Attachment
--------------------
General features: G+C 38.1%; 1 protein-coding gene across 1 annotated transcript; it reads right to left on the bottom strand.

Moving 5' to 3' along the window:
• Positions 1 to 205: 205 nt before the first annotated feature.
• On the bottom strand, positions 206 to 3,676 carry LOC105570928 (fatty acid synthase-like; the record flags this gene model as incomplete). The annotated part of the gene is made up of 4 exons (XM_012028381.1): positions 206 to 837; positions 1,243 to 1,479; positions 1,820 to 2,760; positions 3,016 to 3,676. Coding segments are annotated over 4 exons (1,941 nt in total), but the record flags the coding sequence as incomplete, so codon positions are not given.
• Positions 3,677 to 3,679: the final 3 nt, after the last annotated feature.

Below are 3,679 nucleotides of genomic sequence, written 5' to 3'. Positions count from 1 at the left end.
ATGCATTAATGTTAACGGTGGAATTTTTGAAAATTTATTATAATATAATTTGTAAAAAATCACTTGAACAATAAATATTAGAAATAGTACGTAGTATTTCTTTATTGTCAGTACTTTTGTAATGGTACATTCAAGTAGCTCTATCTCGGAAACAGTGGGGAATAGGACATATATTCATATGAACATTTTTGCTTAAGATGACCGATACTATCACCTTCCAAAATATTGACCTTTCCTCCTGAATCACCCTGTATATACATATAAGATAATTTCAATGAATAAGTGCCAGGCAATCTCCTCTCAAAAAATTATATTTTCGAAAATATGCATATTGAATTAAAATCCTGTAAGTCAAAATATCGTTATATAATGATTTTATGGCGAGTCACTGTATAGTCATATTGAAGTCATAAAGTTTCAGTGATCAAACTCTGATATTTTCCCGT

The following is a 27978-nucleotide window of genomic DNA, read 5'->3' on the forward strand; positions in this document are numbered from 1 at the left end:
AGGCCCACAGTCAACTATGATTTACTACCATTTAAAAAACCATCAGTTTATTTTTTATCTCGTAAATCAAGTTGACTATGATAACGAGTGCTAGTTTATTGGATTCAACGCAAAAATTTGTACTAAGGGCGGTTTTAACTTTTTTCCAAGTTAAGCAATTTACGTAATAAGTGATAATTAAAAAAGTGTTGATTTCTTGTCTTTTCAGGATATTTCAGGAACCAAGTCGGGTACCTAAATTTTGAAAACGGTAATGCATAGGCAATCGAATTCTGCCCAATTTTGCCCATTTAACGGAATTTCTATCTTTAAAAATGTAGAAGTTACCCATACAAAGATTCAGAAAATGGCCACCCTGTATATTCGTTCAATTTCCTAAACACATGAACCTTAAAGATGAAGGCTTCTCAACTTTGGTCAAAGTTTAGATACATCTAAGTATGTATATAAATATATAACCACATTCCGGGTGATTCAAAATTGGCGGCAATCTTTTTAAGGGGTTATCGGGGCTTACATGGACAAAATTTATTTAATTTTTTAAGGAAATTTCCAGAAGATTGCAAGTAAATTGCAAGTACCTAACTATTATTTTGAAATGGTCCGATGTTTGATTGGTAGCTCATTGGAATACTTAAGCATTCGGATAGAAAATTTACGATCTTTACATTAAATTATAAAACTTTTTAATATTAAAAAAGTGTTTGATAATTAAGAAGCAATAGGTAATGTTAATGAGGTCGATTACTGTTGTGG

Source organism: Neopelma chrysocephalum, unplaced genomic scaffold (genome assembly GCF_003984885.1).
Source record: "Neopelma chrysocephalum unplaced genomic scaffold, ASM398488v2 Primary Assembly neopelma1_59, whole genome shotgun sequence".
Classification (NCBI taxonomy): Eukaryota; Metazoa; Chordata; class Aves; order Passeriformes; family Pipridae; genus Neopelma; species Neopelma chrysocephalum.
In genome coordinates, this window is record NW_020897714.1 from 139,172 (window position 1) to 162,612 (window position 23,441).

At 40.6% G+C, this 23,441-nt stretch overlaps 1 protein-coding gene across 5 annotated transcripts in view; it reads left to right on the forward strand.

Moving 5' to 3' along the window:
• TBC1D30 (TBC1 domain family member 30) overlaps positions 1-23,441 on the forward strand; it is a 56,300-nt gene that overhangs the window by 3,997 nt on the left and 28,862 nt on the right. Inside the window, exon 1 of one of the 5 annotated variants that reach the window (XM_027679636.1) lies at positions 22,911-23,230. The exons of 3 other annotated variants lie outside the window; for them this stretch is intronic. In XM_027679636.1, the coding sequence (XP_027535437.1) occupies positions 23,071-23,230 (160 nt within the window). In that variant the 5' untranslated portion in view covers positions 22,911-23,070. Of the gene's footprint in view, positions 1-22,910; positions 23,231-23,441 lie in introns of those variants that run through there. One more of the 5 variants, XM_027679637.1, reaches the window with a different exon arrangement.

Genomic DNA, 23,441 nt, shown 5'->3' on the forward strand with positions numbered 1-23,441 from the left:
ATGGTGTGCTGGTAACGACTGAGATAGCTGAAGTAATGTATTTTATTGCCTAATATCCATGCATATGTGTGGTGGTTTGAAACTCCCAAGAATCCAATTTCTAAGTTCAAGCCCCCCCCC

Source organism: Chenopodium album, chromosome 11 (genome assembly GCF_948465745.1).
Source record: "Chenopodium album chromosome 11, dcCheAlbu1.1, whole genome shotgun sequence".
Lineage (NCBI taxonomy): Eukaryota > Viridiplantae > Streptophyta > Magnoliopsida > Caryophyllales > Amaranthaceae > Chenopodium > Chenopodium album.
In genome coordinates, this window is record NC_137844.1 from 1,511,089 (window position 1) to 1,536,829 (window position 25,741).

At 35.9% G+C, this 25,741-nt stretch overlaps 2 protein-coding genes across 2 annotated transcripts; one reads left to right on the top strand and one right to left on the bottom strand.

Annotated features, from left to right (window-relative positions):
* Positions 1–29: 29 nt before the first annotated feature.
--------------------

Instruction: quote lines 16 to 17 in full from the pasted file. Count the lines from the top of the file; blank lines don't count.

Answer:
• TBC1D30 (TBC1 domain family member 30) overlaps positions 1-23,441 on the forward strand; it is a 56,300-nt gene that overhangs the window by 3,997 nt on the left and 28,862 nt on the right. Inside the window, exon 1 of one of the 5 annotated variants that reach the window (XM_027679636.1) lies at positions 22,911-23,230. The exons of 3 other annotated variants lie outside the window; for them this stretch is intronic. In XM_027679636.1, the coding sequence (XP_027535437.1) occupies positions 23,071-23,230 (160 nt within the window). In that variant the 5' untranslated portion in view covers positions 22,911-23,070. Of the gene's footprint in view, positions 1-22,910; positions 23,231-23,441 lie in introns of those variants that run through there. One more of the 5 variants, XM_027679637.1, reaches the window with a different exon arrangement.

Genomic DNA, 23,441 nt, shown 5'->3' on the forward strand with positions numbered 1-23,441 from the left: